As if Janus out for his morning stroll, as she walked past, all seemed to spring to life. People emerged into outdoor kitchens. A mother chopped the heads of fishes, a daughter held a can over a smelly fire. A tied-up pony began kicking the dust. The sun popped up. Chattering began, doors opened. Even a car went past. I heard the Angelus being sung so beautifully that I can’t find the words to describe it. Amongst this, I’d lost sight of my little scout. These homes were corrugated and makeshift but they gave way to rows of small bungalows, all with a front door between two front windows beneath a pitched roof, making them look like a terrace of grumpy faces. There was no need for glass, stout decorative bars stood before fine insect mesh. Neither did there seem to be a need for signposts or street names.
In the far distance, the mountains appeared, coated in an impenetrable green all the way to their summits. Nature had no need for a tree line or bare rock this close to the Equator. Never troubled by glaciers, the slopes were gentle and uninterrupted all the way to their smooth tops, rows of which unfolded to a vanishing point, as if all the way to infinity. I came to a store which was just a small shed with a long counter open to the street. Brightly hand-painted cola and snack signs covered its frontage. I bought a straw and a polythene bag of juice. I asked if a young woman had just passed. The girl looked puzzled and shrugged. I described Scout. No response. I bought a snack bar and chanced at,
‘Is there a Cortez property nearby?’
The store girl described a dwelling, two tracks along, a few plots down. She pointed towards a road and told me it was number fourteen. It had a nice roof and curved bars on its windows, she said. I thanked her and strolled on, finding the street but unable to see any numbers on the houses. Fortunately, there didn’t have to be. A dog barked. I heard it being kicked. A door opened and a dog flew out. It was scrawny, its bark an order of magnitude worse than its bite. Scout jumped out behind it. She picked up a handful of dry earth and threw it after the dog.
I walked up to her. She stood before me, silent. She looked up at me, her neck almost at a right angle as I was so much taller. She shielded her eyes with her hand, as though my head was up there somewhere in the clouds. She made a strange noise.
‘OO oo OO.’
‘Excuse me, miss. Speak English?’
‘MM mm MM.’
Which I took to mean ‘Of course, old chap.’
‘I’m looking for Mr Victorio Cortez and his daughter Miss Cortez. I have a package for them. I would have brought it only,’ I shrugged, still clutching those schoolbooks to my chest, ‘it’s at my accommodations. I have a couple of samples. I wasn’t sure exactly where I would find the Cortez’s, so.’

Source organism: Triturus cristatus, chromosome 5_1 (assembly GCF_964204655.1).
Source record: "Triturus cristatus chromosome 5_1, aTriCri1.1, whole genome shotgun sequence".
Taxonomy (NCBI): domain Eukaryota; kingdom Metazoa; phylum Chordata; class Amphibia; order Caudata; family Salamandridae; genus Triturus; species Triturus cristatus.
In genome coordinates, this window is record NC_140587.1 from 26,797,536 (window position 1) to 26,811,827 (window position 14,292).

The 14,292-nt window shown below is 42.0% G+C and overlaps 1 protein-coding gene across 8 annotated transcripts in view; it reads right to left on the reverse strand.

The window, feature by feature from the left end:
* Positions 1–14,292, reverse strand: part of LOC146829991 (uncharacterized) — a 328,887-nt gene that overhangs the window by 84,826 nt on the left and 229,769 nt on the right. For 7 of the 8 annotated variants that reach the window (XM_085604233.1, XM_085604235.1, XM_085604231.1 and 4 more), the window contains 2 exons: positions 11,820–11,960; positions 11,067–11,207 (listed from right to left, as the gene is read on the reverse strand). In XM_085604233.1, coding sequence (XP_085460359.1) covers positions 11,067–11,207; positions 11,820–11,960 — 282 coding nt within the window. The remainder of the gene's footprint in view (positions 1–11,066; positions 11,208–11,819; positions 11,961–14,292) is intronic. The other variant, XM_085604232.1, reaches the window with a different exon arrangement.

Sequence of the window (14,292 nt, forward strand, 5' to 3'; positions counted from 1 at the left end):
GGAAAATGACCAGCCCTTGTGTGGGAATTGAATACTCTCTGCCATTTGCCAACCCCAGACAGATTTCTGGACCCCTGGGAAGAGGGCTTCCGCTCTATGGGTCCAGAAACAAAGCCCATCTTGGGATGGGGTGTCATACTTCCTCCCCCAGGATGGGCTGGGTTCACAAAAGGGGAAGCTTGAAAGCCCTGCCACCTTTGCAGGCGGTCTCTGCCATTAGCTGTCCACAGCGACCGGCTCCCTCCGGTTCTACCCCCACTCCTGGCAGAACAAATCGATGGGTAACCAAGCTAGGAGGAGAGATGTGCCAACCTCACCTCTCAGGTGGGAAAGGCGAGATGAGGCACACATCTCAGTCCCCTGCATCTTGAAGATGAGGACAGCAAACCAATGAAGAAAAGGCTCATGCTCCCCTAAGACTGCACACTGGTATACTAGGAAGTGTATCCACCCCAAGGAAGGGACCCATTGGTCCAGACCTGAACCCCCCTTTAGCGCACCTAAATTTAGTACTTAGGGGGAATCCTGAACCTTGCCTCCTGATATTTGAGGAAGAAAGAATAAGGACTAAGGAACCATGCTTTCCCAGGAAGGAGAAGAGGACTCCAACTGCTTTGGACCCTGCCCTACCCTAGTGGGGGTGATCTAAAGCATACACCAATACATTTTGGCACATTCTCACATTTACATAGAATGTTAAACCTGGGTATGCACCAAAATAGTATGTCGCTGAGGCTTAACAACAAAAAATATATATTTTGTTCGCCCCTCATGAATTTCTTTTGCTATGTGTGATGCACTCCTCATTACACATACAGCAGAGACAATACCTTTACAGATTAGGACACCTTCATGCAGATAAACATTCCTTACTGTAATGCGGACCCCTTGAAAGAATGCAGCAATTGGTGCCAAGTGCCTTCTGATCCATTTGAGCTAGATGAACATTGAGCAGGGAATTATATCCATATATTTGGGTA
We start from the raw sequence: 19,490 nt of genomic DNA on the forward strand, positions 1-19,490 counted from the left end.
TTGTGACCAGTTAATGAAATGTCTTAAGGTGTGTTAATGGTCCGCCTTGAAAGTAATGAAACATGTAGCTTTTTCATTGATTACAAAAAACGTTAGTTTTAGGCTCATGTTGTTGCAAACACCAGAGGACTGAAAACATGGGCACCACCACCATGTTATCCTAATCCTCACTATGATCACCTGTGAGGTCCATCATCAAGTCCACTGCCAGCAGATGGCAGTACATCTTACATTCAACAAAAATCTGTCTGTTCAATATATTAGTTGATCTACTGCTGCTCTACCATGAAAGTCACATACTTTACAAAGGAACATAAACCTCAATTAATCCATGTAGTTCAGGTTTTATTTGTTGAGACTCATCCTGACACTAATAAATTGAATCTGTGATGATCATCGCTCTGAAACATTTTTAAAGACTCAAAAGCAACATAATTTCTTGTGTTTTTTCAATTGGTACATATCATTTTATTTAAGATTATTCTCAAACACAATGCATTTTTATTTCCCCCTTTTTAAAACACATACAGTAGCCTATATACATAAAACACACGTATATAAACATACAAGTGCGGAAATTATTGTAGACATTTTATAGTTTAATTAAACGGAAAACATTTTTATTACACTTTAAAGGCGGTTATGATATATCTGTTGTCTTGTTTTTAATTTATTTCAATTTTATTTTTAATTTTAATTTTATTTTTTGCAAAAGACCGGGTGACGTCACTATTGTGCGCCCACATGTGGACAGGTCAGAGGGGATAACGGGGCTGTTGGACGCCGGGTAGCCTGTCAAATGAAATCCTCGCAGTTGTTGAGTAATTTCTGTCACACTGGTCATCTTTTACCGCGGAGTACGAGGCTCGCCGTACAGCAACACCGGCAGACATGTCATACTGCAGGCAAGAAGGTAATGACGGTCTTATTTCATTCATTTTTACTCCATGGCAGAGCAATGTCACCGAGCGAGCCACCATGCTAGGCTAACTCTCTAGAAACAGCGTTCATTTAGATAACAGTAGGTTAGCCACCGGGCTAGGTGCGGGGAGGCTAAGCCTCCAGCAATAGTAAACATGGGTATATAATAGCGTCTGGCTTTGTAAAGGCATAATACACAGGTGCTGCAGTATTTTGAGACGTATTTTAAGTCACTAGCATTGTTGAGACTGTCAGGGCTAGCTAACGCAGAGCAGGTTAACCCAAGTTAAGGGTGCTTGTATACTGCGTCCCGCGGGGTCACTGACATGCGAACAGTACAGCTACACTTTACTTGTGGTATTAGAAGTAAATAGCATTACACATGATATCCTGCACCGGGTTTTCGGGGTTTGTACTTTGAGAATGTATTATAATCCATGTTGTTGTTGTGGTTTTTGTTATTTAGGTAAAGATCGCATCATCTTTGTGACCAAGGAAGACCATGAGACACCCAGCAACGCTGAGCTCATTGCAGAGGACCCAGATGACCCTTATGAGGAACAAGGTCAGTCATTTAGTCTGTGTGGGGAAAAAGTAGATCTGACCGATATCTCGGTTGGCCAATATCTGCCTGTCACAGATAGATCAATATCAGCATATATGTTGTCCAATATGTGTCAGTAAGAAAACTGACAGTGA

She stepped towards the bungalow and held its mesh door open for me. Inside, the front room was simply laid out and probably accounted for about half of the size of the property. There was a large fan in one corner. A double seat backed onto one wall and, at right angles to it, a single seat backed onto another. Between them was a table. At the other side were an electric cooker, sink and basin. I presumed the other half of the property would be two or three small bedrooms.
I asked of her, ‘Did they send you? The Cortez’s?’
She didn’t reply, rather I was directed to sit and, presently, given a glass of water.
Scout remained standing and forced a smile in my direction, looking more afraid than welcoming.
‘Mr Cortez is not here, may I take a business card?’, her voice was soft, almost noiseless, as if no more than air being exhaled. She held out a hand. I tucked one of my business cards into a schoolbook and passed it to her. Her face lit up.
‘Ah, textbooks, the students will be so grateful’.
‘Is Mr Cortez nearby? I should really say hello to him. There’s the rest of the books to deliver’.
I tried again, ‘Where is he now please? Is he nearby?’
Persisting, I continued, ‘It would be rude to him and his family if I left without passing on a blessing in person’.
My next pitch was, ‘Might he be at church or school?’
At this point she bit, ‘It is always good to talk to Father Conrad,’ she whispered.
To be continued……